We must all strive to get to heaven. On one occasion a disciple asked Christ about the number of people who were going to be saved. Jesus ignored the basic question and told the man to "Strive to enter through the narrow gate, for many, I say to you, will seek to enter and will not be able" (cf. Luke 13:23-30).
There is a lesson here for Christians as well. Paul reminded the Hebrew Christians and us as well that we have left spiritual Egypt and are on our way to the promised land. Along the way it is possible to sit down to rest, and while resting die (Heb. 3:7-19). "Therefore, since a promise remains of entering His rest, let us fear lest any of you seem to have come short of it." (Heb. 4:1).
If you are negligent in your service towards God, remember that time in your life when eternity was brought near, your false confidence was dispelled, and you earnestly "fled for refuge to lay hold of the hope set before" you (Heb. 6:18). At that time you really studied your Bible and your prayers were earnest pleadings before God. But now, maybe the immediate cause of your fear has faded away and you are becoming lukewarm. Stop for a moment and reconsider your former earnestness. Recall the thoughts you used to have during the Lord's Supper as you communed with our Savior. Remember the blessings of your salvation -- how precious and dear they really are.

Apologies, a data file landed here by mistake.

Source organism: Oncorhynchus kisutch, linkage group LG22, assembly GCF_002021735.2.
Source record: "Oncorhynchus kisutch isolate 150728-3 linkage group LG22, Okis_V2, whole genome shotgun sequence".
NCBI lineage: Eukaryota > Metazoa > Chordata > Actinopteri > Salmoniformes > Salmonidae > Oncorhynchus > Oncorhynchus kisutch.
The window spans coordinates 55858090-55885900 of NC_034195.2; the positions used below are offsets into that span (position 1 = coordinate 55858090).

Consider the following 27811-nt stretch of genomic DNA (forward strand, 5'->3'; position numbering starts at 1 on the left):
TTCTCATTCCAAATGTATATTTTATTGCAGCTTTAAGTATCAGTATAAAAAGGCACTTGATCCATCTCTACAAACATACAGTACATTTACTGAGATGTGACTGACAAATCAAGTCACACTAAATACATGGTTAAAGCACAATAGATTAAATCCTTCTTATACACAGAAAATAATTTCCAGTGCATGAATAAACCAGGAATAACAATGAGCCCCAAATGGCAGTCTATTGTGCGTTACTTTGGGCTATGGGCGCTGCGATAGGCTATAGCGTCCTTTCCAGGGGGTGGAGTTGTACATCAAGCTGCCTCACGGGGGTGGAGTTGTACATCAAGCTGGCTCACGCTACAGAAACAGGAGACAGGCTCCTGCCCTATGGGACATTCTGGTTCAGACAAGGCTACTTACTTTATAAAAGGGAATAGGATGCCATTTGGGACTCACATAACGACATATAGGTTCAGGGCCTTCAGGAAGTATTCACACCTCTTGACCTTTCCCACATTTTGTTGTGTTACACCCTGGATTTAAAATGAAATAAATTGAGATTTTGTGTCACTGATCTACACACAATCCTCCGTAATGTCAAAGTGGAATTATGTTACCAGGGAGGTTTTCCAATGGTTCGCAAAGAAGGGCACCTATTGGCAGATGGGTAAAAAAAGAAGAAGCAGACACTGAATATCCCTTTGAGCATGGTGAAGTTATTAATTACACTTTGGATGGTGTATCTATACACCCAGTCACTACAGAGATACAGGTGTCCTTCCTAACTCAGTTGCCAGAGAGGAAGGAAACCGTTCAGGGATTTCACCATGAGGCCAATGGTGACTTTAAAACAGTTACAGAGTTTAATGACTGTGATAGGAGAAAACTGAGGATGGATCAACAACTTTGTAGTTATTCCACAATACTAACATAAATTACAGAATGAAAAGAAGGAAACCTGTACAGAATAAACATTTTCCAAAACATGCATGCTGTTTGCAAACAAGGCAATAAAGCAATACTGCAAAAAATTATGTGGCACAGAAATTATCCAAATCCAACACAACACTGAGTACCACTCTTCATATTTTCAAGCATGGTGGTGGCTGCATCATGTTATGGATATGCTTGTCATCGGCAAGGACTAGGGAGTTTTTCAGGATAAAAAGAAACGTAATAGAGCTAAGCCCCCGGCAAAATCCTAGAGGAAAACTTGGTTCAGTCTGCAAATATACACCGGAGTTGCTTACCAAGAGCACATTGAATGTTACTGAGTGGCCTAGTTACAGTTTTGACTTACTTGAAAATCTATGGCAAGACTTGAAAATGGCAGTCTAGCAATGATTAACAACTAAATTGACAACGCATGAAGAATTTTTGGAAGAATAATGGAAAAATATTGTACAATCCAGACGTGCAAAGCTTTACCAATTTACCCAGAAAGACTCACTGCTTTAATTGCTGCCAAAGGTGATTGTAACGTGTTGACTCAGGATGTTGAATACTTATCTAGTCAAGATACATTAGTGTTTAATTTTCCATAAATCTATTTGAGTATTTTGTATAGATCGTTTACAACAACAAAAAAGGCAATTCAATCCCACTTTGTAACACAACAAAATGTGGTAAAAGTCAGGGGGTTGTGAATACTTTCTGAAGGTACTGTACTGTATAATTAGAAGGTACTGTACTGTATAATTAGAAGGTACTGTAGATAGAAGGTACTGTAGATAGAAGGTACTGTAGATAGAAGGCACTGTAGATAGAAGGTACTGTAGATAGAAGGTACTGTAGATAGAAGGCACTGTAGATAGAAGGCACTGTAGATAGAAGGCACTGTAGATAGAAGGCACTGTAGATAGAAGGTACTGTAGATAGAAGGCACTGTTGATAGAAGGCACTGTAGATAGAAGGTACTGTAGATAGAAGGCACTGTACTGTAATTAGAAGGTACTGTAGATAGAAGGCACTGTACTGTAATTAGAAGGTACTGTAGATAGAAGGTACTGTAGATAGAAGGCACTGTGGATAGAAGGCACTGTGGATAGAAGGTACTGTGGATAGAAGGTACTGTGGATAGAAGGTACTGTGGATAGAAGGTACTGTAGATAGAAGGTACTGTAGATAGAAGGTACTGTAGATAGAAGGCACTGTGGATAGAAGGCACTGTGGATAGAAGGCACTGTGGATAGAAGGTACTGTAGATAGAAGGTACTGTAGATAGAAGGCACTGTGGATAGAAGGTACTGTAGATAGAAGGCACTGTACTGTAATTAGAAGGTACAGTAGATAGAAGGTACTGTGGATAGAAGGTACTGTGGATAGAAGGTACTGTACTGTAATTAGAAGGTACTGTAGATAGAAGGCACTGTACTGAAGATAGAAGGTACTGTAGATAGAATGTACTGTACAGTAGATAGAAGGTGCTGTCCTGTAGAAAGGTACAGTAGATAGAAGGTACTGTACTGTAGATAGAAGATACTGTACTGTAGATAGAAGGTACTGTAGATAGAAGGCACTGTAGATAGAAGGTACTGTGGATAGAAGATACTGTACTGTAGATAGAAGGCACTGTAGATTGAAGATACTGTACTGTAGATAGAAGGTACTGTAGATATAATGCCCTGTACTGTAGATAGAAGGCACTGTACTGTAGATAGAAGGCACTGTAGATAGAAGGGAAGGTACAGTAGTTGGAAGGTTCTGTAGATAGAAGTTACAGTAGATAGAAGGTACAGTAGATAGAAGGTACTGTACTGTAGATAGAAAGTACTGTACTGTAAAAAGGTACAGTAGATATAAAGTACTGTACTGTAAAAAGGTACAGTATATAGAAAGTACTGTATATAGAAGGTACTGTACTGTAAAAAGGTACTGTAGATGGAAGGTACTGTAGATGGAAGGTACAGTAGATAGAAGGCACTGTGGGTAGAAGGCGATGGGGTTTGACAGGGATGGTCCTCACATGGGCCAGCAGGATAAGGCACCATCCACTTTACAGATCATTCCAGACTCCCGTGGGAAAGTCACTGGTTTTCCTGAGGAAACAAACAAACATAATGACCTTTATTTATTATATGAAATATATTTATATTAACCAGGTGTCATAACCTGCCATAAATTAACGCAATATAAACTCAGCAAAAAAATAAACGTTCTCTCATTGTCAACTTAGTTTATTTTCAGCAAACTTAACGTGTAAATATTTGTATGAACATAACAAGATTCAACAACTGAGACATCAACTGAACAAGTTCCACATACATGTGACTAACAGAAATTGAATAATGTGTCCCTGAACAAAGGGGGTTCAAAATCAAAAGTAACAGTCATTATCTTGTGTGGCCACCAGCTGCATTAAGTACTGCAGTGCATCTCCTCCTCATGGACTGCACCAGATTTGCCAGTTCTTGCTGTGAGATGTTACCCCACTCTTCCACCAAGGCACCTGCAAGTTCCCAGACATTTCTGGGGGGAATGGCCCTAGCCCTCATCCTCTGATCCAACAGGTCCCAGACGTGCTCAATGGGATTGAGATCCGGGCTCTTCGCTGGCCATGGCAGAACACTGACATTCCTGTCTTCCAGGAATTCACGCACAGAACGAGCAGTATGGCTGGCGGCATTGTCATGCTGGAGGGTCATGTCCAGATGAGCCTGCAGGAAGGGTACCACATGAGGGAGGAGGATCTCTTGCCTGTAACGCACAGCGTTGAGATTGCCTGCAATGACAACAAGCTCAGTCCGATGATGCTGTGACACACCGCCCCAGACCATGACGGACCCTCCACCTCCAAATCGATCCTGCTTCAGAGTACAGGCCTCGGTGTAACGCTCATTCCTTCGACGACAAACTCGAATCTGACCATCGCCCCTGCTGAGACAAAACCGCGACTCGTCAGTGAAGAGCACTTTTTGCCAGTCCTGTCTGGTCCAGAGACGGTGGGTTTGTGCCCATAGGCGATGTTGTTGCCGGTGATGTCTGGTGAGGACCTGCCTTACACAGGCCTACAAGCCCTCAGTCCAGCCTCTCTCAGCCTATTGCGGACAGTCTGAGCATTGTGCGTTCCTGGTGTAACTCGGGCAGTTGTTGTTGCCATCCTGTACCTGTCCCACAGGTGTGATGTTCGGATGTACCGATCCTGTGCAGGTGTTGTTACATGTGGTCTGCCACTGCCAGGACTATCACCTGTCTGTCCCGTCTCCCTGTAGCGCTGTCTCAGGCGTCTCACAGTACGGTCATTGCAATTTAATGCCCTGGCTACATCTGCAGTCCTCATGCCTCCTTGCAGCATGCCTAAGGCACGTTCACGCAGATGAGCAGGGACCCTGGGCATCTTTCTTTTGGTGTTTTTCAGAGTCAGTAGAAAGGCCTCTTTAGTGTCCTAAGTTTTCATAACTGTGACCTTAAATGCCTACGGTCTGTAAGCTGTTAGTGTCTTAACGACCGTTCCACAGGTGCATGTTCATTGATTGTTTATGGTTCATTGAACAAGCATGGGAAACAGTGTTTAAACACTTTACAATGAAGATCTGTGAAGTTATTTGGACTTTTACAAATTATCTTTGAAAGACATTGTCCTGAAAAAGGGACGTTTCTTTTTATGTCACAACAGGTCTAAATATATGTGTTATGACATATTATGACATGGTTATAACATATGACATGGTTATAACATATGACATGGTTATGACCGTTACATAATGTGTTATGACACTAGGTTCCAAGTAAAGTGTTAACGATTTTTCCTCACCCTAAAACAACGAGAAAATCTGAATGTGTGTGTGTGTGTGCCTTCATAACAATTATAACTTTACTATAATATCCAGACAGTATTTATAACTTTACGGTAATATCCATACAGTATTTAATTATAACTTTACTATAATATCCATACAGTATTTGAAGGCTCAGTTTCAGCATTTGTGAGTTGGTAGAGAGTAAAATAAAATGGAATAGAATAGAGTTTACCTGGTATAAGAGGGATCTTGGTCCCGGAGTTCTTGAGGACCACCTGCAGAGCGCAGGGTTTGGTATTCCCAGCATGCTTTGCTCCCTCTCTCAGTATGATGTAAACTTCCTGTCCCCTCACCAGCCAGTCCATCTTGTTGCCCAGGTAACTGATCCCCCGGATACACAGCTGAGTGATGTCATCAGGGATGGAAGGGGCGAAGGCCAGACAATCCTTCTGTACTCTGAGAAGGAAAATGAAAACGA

All the parables of judgment given by Jesus were directed toward the disciples. It is very possible for us to "neglect" our salvation (Heb. 2:1-3).
In our day, we have a tendency to minimize and downplay sin and its consequences. I have often heard preachers talk about "sins of weakness" and "sins of ignorance" as though they were not as bad as "sins of intention." Brethren, all sins stem from weakness and ignorance! Our ignorance of hell and its consequences and our weakness due to a lack of study of God's word contribute to our violating the law of God.
No doubt Lot's wife had a better moral life than others in Sodom. If you can, picture that day of destruction in Sodom. The sun rose as it had before, and there she was in an attractive house, she had friends in that town, and there were no visible signs of danger. Yet, she is told by angels of God that she must leave at once -- even though she had daughters in the city -- she paused, and the pause was a pause of death. She was guilty of the sin of unbelief.